Along with many others this year, I joined the fun run bandwagon. I don’t know whether it was the enticing spectrum of instagrams of the Colour Run, or my discovery of the Bay Run that got my ass in to gear, but earlier this year I signed up for the Nike She Runs the Night 10km run in Sydney.
I have been hesitant to admit that I’m a runner. Hesitant because I didn’t want to tell people about my fitness abilities, and then have them see me failing. So I’m not a hard-core runner, but I do run. For about six years now, a few times a week (mostly), I’ve run.
I run because it feels good. I run because I can feel the fresh air. I run because walking doesn’t really get anything moving – if you know what I mean.
When the opportunity came to run the night, I thought this might be a good chance to see how much of a runner I actually was. So, I called a friend, signed up for my-shirt, and bumped up my ‘couple’ of runs a week to ‘a few’ runs a week.
On the night of Saturday May 4, 2013, I posted my own instagram. The caption said: Girls run the night, we run the night. #beyonce #runningplaylist #nikesheruns #feminism.
The hashtags were all semi-sardonic (I thought I was being very funny with the beyonce reference). I prepared myself to cringe at the many inspirational womens slogans that I would pass on the race. I pictured them: ‘never never never give up’, ‘you are who you decide to be’, ‘only you determine your steps.’ I’ve often found them hard to stomach. Sure, I partly believe in them, but the part-lioness, part-woman logo image that was splashed around the place, for me was hard to take.
I don’t feel like a lioness running in the wind. I feel like an awkward antalope attempting to steady my panting steps. I have always found it hard to say ‘I am woman, hear me roar’, because I feel more like, ‘I am woman with a couple of opinions, please hear them out with me as I share them softly.’ I am hardly the eye of the tiger. But while running, this got me thinking. Thinking about running.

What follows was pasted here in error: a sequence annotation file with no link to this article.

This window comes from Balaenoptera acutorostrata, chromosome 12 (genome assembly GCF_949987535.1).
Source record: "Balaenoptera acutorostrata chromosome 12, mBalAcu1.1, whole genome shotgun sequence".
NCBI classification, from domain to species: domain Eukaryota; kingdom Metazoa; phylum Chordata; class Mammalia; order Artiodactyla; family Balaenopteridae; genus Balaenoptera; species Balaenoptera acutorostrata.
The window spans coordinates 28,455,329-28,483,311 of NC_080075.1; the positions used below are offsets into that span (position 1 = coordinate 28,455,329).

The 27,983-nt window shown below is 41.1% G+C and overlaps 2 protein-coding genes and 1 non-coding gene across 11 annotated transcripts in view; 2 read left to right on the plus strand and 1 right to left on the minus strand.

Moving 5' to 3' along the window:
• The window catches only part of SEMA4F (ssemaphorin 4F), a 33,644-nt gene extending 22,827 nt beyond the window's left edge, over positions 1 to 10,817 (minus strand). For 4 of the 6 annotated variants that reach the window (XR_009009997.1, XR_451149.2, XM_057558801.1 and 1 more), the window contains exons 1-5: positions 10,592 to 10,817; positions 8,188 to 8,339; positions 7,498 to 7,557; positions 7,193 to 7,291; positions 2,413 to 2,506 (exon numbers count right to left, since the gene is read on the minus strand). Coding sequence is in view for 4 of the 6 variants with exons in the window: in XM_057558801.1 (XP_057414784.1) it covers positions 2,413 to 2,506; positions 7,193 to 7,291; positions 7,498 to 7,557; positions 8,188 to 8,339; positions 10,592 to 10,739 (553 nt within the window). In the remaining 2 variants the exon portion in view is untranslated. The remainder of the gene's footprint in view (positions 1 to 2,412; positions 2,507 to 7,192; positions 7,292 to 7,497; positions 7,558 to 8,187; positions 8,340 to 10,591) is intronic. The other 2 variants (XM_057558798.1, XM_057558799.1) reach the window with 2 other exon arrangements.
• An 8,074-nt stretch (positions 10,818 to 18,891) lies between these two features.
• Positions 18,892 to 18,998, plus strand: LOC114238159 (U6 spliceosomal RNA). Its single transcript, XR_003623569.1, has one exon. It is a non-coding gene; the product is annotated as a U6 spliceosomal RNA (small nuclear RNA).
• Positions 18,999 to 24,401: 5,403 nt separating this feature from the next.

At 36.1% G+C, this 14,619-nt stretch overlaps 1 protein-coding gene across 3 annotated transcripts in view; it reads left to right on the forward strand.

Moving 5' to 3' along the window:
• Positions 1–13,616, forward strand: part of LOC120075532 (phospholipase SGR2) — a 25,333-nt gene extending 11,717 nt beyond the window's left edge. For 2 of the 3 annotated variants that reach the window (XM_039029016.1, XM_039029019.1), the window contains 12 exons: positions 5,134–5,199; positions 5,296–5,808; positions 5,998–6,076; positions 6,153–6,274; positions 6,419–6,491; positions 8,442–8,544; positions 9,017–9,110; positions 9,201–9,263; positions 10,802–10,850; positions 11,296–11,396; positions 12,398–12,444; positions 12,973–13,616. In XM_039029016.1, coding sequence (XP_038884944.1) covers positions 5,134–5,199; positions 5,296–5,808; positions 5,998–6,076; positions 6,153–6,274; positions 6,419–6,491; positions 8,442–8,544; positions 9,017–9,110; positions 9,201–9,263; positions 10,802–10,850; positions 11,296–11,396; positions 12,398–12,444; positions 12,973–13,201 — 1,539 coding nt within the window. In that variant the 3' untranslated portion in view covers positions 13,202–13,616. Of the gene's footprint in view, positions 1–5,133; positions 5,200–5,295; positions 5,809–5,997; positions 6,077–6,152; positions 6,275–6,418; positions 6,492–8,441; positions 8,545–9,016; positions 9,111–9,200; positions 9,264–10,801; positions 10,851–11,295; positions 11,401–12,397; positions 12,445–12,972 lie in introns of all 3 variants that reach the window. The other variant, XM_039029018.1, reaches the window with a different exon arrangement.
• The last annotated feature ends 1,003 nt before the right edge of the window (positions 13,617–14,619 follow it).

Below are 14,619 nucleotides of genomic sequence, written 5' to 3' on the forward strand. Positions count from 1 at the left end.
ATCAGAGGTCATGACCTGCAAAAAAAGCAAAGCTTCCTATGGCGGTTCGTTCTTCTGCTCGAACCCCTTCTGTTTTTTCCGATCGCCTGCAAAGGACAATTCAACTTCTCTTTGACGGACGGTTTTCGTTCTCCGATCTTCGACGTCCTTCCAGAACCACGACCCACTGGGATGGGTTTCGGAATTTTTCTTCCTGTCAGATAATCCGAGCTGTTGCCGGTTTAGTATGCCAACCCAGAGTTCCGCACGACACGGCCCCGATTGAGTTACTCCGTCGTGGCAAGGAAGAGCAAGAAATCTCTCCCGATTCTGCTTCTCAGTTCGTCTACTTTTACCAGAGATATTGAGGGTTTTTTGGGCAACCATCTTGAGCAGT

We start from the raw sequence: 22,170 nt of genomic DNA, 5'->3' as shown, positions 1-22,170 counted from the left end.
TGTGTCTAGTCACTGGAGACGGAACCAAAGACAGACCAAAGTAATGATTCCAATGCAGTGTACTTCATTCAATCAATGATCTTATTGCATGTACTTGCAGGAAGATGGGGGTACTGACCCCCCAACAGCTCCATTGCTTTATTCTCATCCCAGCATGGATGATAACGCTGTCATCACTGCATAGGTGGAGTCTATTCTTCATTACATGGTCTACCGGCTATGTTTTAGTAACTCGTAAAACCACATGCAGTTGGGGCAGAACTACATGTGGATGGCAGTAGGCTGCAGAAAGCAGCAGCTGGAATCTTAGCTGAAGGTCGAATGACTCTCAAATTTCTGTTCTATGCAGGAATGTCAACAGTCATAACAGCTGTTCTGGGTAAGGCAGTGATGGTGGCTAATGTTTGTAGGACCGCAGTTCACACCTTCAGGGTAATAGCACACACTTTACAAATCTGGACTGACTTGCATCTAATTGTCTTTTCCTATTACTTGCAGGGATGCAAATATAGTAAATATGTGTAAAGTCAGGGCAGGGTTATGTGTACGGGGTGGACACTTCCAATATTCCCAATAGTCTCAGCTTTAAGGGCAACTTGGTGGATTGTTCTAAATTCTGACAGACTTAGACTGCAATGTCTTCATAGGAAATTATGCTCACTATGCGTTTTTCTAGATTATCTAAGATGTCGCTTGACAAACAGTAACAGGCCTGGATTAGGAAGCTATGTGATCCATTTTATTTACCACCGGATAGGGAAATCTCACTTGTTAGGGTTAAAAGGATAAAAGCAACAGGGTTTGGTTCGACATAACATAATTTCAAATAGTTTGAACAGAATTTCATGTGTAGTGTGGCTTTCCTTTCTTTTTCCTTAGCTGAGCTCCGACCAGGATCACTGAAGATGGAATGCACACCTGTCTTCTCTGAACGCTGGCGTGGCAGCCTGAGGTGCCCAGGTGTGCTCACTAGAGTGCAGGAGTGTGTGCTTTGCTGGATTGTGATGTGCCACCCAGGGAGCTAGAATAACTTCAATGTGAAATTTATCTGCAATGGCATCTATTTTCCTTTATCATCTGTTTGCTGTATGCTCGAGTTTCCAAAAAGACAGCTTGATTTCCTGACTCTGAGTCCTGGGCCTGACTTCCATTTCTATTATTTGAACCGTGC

Indeed it was the last hashtag on my instagram (#feminism (with some imbued lioness imagery) that I felt quite ambivalent about. (And thinking and running does work.) Have I taken the piss from a concept or abandoned a term that is in fact quite important?
As I ran the race I couldn’t help but be overwhelmed by the momentum (I should have guessed, it was a race), empowerment (some inspirational runners out there- I’m not kidding) and most of all, the overwhelming vision of so many women’s bodies. Now again, I’m not the type to put a spotlight on body image, but when you lump yourself on a track with 5999 other women in running gear, there’s not really anywhere else to look.
I saw pear-shaped figures, brick shaped, hourglass, stick-thin and apple-shaped figures. I saw the inspiration figures that lapped us in their stream-lined suits. I saw the packs of 19-years-old, 39-year-olds, and the mothers and daughters that ran side by side. I saw women who had obviously overcome health-related issues: broken legs, twisted knees and or weight issues. And, each woman was beautiful. I didn’t expect to feel so liberated.